5) Enhance etching if present on the plate (optional). If there is an etching present on the blade, you can consider attempting to enhance it. The results may not be dramatic, but it is possible to increase the contrast of the etching. To enhance an etching, start with a clean saw plate. Some recommend that the metal is polished before enhancing the etching (Enhancing a saw etch, n.d.). The blade is further cleaned and degreased by wiping it down with a solvent. Mineral spirits or acetone has been recommended (Enhancing a saw etch, n.d.), as isopropyl alcohol (T, 2016). Wipe down the blade and let the solvent dry before proceeding.

Next, apply a bluing agent like Perma Blue™ gun blue paste. It can be applied only to the area with the etching or can be applied to the whole blade. It will darken the color of the steel but can be sanded to your preferences. If only applied to a spot on the blade, it will change its reflectiveness, leaving a “halo” when viewed from certain angles in the light (Enhancing a saw etch, n.d.). After applying the blueing compound, one guide recommends letting it sit for “a minute or so”, then washing it off in cold water (T, 2016). Another guide suggests that the bluing agent should be allowed to dry “thoroughly” and “completely” (Enhancing a saw etch, n.d.). Either way, the bluing agent should not be touched while it is setting, as it could lead to inconsistent bluing. Next, the area of the etching is carefully sanded, only a few strokes at a time. Sanding is stopped when the etching is revealed and the background is an appropriate color. Just a little too much sanding could destroy the etching forever. The area around the etching and the rest of the blade can be lighted with additional sanding. Use a sanding block for this to avoid sanding unevenly. Use 600 grit or finer sandpaper (Enhancing a saw etch, n.d.). It has been suggested that this process could be repeated two or three times to improve the results (T, 2016).

6) Clean or remove saw handle coating.In many cases, the restoration will involve sanding the wooden handle of the saw. However, one should consider not sanding the handle, and only cleaning it for two main reasons. First, old saw handles that have seen lots of use can have a desirable patina due to years of exposure to the oil in a worker’s hands, which can be aesthetically pleasing and very comfortable to hold (Farnsworth, 2022). Second, if preserving the saw as a historical object is of interest, irreversible restoration processes, like sanding, should be avoided. Gentle use of #0000 steel wool and mineral spirits can be used to clean a wooden handle without removing the patina (Farnsworth, 2022).

For saw handles that will be sanded, thick layers of varnish may be able to be scraped off first with a razor blade scraper, this can be eased by heating the handle. If varnish must be removed from the small groves of decorative handle carvings, a chemical stripper like CitriStrip™ may be the only option (Foster, 2021). If a chemical stripper is used, clean the handle with mineral spirits and steel wool afterward to remove traces of the chemical before sanding (Foster, 2021). Sanding the handle down to bare wood can start with 60 or 80 grit sandpaper, especially if there is still varshish on the handle. The handle can be made smoother by using progressively fine grit sandpaper, up to 220 grit (Foster, 2021).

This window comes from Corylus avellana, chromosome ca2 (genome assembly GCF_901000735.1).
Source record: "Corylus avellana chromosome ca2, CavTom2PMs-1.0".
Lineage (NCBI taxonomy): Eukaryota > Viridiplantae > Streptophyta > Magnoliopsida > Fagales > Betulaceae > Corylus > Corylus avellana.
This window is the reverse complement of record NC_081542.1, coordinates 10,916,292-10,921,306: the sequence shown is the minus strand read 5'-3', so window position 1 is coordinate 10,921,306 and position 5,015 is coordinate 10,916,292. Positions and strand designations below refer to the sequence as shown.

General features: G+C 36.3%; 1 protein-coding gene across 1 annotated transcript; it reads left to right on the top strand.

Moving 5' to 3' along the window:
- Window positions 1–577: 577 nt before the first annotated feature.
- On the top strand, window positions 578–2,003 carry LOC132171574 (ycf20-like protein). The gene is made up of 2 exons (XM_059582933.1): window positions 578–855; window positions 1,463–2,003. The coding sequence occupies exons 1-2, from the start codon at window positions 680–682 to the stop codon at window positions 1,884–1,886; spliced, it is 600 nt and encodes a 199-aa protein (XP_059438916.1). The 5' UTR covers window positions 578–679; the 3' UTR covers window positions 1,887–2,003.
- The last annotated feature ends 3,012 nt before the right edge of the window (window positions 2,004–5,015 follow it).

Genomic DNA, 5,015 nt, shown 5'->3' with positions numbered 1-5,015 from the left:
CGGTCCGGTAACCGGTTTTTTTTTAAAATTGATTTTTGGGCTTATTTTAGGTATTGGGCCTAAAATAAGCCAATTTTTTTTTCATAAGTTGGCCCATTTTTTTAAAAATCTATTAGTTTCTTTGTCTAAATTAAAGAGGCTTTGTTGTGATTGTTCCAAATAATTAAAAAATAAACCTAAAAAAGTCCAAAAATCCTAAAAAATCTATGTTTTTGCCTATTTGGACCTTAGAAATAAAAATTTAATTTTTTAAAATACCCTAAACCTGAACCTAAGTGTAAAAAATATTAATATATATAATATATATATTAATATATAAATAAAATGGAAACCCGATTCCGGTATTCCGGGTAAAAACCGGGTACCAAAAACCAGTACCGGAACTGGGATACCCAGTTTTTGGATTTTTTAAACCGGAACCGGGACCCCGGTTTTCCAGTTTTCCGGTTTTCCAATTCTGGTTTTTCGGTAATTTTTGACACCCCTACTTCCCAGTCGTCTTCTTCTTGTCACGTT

Saw handles with minor damage can be repaired (The Write Biz, 2013). However, badly damaged handles might need to be replaced entirely.

7) Protect saw handle.If desired, a staining finish can be added to the handle wood. Alternatively, the handle can be protected with an application of boiled linseed oil for a more natural look. Be careful with used rags, as apparently than can self-combust if not laid out to dry or intentionally burned (Foster, 2021). To apply either, wipe on evenly. Boiled linseed oil may warrant additional applications over time. In any case, refer to the instructions for the product being used.

8) Reassemble saw. Reattach the handle to the saw blade, putting the pins back in the same hole they came from, in the same way they were if possible. Do not over-tighten the nuts.

9) Sharpen saw. Sharpen the saw to your preference. Most saws are set up as either rip-cut or cross-cut saws by changing the shape of their teeth. After teeth are sharpened, they are set if it is necessary. This is done using a tool to slightly bend the teeth outward, alternating between sides. Other guides and videos exist detailing how to sharpen saws in various styles (Paul Sellers, 2013; Eoin Reardon, 2022; Farnsworth, n.d.).

10) Protect and maintain the restored saw. The metal blade of the saw can be polished with metal polish if desired. It can be protected by applying wax or oil. Boiled linseed oil can be reapplied to handles treated with it for continued protection. With use, the saw will need to be resharpened, and eventually, the teeth will need to be set again.


Clark, Joshua., & Dima, Barry. (2019). A buyer’s guide to antique handsaws – finewoodworking.

FineWoodworking. https://www.finewoodworking.com/project-guides/hand-tools/buyers-guide-antique-handsaws